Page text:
This is still so raw, and sad.  A year ago today, the woman who worked for my grandmother and, later, my mother, the woman who held me in her arms when I was just weeks old, the woman who I have always known and who has always referred to me as her beautiful angel baby, lost her only son.  I was devastated for my friend, holding her in my arms as her body rocked and struggled beneath the weight of her grief, driving her to take flowers to his grave and supporting her as she walked.

At the time I was focused with purpose, so focused on where I belonged.  And that was with my friend and her partner, Maria. Maria had Ovarian Cancer and it was brutally advancing its attack.  In October, she learned that the last effort treatment was not working. There were no more trials available to her, no more options.  She accepted the news with brave heart. As the days progressed into weeks, Maria's body (though never her mind or sense of humor) began to weaken and her basic needs increased.  I spent many days with Maria, many nights with her visiting family, many hours by the firepit outside with my friend.

During this time, a dear friend of my family, my Aunt Suzie, passed away.  Aunt Suzie was the last of a magnificent group of four couples, including my parents, who were lifelong friends. I was shattered to lose this last of the greats ladies from that group of eight I had known all of my life.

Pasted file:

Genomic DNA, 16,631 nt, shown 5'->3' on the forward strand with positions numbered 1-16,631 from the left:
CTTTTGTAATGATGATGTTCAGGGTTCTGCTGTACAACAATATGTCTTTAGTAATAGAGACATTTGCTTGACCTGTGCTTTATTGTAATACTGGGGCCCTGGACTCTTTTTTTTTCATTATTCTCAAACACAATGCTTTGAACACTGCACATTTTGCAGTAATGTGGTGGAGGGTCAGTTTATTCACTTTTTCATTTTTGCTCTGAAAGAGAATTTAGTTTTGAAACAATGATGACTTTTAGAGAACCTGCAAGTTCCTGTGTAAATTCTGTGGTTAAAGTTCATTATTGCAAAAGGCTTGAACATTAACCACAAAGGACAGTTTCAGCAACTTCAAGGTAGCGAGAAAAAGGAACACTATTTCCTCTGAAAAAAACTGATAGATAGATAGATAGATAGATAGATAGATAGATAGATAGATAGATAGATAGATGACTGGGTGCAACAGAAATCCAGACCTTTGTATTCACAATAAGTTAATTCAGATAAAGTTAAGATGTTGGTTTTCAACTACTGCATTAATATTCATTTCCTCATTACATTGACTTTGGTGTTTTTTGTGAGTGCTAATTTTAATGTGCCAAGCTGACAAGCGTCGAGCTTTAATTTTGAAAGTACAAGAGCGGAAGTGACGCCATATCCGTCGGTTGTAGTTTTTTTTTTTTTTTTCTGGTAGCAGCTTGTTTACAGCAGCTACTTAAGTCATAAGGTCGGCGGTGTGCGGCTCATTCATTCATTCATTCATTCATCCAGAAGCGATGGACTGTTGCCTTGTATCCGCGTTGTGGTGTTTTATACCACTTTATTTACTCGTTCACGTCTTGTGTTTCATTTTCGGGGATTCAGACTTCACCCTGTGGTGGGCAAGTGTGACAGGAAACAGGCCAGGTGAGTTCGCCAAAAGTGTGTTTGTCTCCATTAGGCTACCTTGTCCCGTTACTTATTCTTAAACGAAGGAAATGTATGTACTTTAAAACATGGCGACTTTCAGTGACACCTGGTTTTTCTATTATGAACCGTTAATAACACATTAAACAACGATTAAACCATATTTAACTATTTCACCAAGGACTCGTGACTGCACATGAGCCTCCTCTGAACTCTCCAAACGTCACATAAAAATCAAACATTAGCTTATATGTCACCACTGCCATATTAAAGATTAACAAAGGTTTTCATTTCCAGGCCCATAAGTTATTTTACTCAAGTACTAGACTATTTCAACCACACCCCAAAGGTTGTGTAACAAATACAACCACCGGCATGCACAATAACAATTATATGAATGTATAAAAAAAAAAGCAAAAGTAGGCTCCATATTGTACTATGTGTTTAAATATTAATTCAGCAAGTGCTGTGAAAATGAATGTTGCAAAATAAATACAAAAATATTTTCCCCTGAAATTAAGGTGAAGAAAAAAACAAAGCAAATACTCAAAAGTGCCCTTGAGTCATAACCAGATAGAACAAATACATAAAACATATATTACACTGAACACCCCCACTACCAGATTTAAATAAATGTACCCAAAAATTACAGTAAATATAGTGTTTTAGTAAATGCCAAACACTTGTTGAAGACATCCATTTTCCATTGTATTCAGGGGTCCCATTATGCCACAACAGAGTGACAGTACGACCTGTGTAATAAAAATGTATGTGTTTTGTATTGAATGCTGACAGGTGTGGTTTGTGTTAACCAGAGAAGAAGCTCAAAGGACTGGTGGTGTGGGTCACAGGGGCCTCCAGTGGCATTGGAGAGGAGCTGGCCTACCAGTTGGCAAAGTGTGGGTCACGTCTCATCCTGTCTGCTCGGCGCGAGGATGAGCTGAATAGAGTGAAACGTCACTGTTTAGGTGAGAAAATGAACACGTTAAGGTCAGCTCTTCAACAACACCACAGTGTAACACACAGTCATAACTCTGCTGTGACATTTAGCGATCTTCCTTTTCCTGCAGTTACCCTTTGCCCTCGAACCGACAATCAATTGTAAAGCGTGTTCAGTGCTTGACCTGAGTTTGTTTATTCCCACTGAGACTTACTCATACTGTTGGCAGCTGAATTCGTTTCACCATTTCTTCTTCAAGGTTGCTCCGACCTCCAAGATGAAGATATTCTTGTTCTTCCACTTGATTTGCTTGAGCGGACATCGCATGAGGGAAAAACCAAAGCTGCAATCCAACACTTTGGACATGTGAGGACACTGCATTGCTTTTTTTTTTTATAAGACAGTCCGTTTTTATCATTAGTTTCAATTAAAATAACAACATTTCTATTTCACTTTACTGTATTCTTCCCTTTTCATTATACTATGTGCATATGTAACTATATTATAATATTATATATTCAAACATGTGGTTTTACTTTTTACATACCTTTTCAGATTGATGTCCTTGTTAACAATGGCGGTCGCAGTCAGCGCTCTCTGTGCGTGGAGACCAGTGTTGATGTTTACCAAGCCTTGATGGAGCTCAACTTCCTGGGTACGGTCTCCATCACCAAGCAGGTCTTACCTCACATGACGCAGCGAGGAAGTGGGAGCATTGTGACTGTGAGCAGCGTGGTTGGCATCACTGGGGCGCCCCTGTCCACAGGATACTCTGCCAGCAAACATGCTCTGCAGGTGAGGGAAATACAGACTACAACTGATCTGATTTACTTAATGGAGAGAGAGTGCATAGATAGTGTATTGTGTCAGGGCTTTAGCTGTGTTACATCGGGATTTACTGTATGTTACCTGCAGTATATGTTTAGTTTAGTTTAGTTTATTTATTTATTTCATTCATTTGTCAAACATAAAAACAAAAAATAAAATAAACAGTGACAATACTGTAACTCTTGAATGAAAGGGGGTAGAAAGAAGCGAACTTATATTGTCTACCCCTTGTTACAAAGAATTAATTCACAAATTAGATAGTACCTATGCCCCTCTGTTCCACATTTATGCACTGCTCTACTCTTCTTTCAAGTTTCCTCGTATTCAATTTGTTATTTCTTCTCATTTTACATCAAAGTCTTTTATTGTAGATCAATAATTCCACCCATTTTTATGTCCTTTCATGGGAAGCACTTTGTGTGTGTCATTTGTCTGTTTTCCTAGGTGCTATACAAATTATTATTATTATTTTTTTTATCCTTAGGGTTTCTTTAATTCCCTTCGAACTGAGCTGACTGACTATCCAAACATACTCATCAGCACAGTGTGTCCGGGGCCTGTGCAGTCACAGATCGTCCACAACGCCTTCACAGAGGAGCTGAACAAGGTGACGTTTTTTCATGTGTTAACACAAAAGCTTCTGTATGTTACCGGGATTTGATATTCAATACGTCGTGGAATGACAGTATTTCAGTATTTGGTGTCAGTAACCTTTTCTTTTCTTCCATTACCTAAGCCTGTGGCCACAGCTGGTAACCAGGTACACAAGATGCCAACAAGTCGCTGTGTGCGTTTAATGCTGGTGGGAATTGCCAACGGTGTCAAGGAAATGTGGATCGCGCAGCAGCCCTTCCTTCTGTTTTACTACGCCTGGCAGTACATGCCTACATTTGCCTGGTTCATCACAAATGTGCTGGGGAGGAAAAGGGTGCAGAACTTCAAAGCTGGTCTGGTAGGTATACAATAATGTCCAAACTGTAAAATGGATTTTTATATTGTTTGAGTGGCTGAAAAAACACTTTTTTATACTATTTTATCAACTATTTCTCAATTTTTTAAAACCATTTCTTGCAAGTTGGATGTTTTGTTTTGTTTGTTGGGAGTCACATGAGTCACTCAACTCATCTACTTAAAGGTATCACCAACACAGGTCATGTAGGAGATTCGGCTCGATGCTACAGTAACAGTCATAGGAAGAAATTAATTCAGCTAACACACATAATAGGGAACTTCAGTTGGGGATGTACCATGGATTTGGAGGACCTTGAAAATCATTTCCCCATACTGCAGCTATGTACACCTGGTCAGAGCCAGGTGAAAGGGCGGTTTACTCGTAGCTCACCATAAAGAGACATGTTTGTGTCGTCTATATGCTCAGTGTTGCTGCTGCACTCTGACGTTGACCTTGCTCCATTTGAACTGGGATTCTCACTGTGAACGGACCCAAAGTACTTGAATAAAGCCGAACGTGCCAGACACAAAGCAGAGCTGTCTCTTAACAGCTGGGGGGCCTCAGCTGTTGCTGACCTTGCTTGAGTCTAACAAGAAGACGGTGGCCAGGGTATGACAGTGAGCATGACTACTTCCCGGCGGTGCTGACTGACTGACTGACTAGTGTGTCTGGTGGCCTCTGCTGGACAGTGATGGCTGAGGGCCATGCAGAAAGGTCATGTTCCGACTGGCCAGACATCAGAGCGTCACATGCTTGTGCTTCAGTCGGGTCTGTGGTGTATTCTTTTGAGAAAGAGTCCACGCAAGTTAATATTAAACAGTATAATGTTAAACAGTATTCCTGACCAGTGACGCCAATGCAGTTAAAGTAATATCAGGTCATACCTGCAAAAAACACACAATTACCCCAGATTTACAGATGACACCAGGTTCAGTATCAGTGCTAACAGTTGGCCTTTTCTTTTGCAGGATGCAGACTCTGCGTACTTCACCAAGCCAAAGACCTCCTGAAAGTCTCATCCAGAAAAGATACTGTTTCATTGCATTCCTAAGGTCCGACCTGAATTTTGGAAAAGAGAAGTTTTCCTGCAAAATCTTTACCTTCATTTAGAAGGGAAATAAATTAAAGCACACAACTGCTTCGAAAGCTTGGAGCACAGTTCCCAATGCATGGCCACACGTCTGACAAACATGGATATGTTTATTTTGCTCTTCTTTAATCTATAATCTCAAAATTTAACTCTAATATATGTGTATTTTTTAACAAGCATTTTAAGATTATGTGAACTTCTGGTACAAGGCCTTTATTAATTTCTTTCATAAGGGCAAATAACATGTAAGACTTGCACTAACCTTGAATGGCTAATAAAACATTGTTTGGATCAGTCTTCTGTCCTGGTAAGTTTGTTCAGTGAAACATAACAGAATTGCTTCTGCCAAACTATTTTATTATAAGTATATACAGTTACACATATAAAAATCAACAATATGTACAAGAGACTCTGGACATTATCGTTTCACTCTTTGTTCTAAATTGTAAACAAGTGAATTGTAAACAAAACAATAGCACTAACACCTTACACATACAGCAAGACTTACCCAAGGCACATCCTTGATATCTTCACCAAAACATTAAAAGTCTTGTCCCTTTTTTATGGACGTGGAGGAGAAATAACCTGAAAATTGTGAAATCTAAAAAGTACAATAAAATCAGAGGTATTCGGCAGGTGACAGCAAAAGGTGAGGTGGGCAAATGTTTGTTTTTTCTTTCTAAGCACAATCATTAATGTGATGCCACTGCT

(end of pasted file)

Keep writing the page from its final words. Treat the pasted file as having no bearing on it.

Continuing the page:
A few weeks before Thanksgiving, Maria needed a wheelchair to get around her house.  She was becoming weaker, sleeping more, experiencing more discomfort and pain. It was excruciating to witness.  But it was deeply rewarding to be able to provide for her, to cook an egg when she was hungry or to place a blanket on her lap and take her out for a walk through her neighborhood.  Or to read to her from her favorite childood books.

I went out of town for Thanksgiving weekend.  With my nephew, my friend and room mate, and the person I was dating.  The weekend was wonderful, blissful, filled with walks on the beach, a little too much wine, warm fires in the fireplace, an over-the-top Thanksgiving dinner, and lots of laughter and comfort.  

Two things happened when I returned: On Sunday night, a good friend of mine and former colleague, died at too young an age of a heart attack. He was alone in his apartment.  His family came into town from out of state and were literally so shattered with their grief and so unfamiliar with Houston, that they had no idea where to begin for a service.  So, I planned a Memorial Service, from music to slide presentation, to program.  It was the last gift I could give to him, by helping his parents who meant so much to him.